Yoga for You
Just like professional athletes, you can benefit from yoga in your exercise routine.
Adapted from an article by O2 Max
Try to put yoga and marching band in a sentence. You may get some laughs, but relaxation and yoga could be the key to a successful and stress-free marching career.
Marching band can prove difficult for both mind and body, and yoga is a great way to wind down after practice. Athletes often use yoga to increase flexibility, strength, endurance and concentration, attributes that can benefit marching musicians as well. Check out these quick and easy yoga positions that you can try.
First, lay face down, resting your chin on the ground and then moving it forward as far as possible. Place your arms at your sides, placing your hands under your body. Next, inhale as you lift one leg. This position is called the half locust. Hold this for a few seconds and then exhale as you lower the leg. Repeat this position with the opposite leg several times. When you feel comfortable with the half locust, try moving on to the full locust. Lie in the same position as the half locust, but lift both feet at the same time while you inhale deeply. Hold the full locust as long as you’re comfortable and then lower your feet.
Downward Facing Dog
Begin on your hands and knees, with your knees directly below your hips. Turn your hands slightly outward, palms flat on the floor, and curl your toes under your feet. Slowly, exhale and bring your knees up. Draw your tailbone toward the ceiling, push your thighs back and place your heels and feet flat on the floor. The knees should be straight, and your arms should be firm. Bring your shoulder blades in against your back and then toward the tailbone. Your body should now be in an inverted “V” shape. Place your head between your arms, but don’t let it hang loosely. Remain in this pose for several minutes, breathing deeply. Come out of it slowly, remembering to exhale.
Begin on your hands and knees, with your knees directly below the hips. Elbows, hands and shoulders should all be in a line straight down to the floor. The head should be faced toward the floor, with the eyes facing straight downward. Exhale and round the spine toward the ceiling, keeping the shoulders and knees in the same position. Relax your head and let it drop toward the floor, but continue looking at the floor and don’t let your head drop toward your chest. Relax and remain in the pose for several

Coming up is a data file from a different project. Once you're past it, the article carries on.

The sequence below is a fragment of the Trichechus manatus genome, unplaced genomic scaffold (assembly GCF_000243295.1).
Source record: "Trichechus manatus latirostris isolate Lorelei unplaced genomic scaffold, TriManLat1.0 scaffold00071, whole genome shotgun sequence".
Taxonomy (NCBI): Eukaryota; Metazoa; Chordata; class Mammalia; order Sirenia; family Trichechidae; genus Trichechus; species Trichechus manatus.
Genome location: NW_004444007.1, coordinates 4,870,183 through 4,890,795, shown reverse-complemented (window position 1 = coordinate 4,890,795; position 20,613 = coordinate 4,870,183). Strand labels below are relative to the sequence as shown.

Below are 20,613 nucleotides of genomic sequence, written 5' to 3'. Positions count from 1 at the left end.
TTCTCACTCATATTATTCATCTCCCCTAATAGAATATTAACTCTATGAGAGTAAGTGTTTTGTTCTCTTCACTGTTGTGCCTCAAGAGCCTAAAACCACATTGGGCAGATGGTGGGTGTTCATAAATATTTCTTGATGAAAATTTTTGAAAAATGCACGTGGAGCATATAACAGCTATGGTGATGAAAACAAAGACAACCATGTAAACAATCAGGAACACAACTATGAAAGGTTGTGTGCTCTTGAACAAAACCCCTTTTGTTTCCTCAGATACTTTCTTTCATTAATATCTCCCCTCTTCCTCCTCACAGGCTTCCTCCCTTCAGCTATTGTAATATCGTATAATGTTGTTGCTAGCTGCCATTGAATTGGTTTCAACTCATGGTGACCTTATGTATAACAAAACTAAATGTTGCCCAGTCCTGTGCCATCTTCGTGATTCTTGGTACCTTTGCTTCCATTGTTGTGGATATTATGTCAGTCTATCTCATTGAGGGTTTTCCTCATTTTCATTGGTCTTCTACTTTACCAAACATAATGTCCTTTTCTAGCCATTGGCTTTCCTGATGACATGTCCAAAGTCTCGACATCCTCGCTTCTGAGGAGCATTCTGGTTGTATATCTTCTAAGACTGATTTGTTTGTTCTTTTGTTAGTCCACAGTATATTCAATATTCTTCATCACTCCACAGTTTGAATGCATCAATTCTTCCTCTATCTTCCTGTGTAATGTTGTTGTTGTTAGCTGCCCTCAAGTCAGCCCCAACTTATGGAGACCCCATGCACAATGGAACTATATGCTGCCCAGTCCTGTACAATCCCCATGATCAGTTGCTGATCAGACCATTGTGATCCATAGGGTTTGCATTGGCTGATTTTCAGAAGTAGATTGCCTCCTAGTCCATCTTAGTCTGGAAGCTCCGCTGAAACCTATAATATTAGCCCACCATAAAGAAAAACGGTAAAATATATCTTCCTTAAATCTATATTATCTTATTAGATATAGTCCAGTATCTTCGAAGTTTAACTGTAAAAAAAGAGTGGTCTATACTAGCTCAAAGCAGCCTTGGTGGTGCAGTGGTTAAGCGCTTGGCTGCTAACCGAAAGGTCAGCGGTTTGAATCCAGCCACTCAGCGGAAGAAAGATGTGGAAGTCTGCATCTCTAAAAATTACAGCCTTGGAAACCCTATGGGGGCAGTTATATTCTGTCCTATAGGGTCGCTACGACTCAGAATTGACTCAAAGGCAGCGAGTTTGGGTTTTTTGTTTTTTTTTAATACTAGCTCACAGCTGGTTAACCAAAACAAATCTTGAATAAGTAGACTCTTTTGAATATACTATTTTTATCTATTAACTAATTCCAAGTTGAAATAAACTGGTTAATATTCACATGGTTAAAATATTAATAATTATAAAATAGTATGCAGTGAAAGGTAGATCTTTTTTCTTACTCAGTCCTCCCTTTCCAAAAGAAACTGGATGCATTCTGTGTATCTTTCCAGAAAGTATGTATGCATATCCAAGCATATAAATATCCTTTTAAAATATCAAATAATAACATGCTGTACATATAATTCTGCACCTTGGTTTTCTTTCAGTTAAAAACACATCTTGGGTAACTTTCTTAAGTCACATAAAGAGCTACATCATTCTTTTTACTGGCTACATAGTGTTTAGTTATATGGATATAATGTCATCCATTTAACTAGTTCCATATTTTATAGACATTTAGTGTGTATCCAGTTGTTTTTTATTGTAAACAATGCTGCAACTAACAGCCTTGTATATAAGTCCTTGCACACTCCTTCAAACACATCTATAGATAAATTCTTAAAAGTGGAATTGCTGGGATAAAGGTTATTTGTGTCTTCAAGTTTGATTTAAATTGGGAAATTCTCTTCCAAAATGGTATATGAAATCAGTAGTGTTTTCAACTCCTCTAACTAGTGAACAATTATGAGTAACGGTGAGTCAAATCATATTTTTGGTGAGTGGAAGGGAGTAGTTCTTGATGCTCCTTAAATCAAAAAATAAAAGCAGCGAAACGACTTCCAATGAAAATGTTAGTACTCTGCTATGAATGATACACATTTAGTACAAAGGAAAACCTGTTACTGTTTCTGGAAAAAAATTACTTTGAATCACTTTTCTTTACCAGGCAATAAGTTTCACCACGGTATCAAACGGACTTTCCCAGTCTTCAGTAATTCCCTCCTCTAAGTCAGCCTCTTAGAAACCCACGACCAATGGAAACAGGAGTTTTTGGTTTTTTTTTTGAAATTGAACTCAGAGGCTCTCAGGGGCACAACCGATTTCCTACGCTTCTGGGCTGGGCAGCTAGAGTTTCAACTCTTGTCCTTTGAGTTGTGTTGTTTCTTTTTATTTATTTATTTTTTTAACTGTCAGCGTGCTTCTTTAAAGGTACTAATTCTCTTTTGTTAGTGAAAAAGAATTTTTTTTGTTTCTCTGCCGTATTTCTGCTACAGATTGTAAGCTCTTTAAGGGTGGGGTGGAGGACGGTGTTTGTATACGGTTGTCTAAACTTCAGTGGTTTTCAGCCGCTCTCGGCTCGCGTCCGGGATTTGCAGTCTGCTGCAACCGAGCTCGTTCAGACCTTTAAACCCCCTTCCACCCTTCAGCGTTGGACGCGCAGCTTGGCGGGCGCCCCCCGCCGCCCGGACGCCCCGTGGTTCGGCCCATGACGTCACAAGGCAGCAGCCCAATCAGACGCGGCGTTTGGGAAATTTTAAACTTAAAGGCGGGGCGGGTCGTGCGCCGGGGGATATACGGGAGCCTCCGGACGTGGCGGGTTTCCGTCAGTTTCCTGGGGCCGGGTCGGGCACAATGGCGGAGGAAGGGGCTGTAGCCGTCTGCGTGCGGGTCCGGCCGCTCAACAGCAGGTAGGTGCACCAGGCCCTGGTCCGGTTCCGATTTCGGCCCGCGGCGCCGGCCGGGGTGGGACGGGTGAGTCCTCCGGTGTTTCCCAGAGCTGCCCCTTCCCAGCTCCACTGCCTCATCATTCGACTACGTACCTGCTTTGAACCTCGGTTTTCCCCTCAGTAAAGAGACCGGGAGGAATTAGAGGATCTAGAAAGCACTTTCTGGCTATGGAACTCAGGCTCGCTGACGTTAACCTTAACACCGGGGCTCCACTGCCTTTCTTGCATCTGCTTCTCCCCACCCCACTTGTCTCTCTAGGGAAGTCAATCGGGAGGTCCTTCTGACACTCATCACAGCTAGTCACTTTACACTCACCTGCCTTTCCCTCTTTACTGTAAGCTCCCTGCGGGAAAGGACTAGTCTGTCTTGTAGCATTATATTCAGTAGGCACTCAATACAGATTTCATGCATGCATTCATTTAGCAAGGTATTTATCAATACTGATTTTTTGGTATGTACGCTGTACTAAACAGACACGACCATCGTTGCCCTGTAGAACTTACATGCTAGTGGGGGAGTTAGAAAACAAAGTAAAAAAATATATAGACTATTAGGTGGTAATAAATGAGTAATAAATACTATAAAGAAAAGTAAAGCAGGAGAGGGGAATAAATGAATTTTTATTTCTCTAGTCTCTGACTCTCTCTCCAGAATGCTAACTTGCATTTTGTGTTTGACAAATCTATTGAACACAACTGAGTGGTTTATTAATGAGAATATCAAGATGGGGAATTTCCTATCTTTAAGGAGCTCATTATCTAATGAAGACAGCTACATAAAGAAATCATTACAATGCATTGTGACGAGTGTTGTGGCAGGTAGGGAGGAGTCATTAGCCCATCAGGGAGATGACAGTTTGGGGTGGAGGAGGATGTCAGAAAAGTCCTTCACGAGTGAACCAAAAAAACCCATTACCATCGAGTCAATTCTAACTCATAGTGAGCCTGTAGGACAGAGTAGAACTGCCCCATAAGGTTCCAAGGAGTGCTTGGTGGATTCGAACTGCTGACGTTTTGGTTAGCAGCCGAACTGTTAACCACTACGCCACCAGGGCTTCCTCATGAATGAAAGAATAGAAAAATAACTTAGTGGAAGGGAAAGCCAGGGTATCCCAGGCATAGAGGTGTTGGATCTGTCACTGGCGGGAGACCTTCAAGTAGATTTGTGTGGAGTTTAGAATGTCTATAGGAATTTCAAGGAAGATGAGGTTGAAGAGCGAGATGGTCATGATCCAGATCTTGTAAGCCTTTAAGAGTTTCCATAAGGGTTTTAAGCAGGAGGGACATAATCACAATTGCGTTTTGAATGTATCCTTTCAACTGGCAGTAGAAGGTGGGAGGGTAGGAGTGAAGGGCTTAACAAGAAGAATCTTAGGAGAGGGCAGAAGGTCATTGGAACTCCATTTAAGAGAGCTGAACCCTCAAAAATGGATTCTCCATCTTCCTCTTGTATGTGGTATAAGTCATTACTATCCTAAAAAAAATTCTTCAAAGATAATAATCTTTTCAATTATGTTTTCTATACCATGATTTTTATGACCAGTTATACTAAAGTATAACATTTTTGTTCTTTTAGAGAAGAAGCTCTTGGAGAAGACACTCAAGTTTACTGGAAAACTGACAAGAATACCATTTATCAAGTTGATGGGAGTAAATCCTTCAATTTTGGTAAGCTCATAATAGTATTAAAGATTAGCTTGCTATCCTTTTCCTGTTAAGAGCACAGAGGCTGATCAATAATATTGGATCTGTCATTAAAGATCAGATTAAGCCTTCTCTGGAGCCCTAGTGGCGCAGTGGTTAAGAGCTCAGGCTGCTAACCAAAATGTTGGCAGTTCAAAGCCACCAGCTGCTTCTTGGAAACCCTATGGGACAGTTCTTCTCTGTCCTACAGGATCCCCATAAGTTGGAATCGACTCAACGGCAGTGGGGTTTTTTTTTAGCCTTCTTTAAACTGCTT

The key to yoga is relaxing into the positions—breathe and don’t force it! You’ll find that with deep breaths and an open mind, you can achieve your goals. With a new sense of calm and confidence, you will make smart, collected decisions and have fun marching stress-free!
About the Author
Karen Jashinsky is the founder/CEO of 02 MAX, a fitness club for teens in Santa Monica, Calif. Karen is a certified fitness trainer and earned her MBA from the University of Southern California’s Marshall School of Business in 1996. For more information about 02 MAX, visit www.O2maxfitness.com.
Halftime Magazine®, a bimonthly print publication and online community, presents the sights, sounds and spirit of the marching arts, providing education, entertainment and inspiration for students, directors, alumni and fans of high school marching band, college marching band, drum corps, color guard and winter guard, indoor drum line or percussion, and all-age ensembles.
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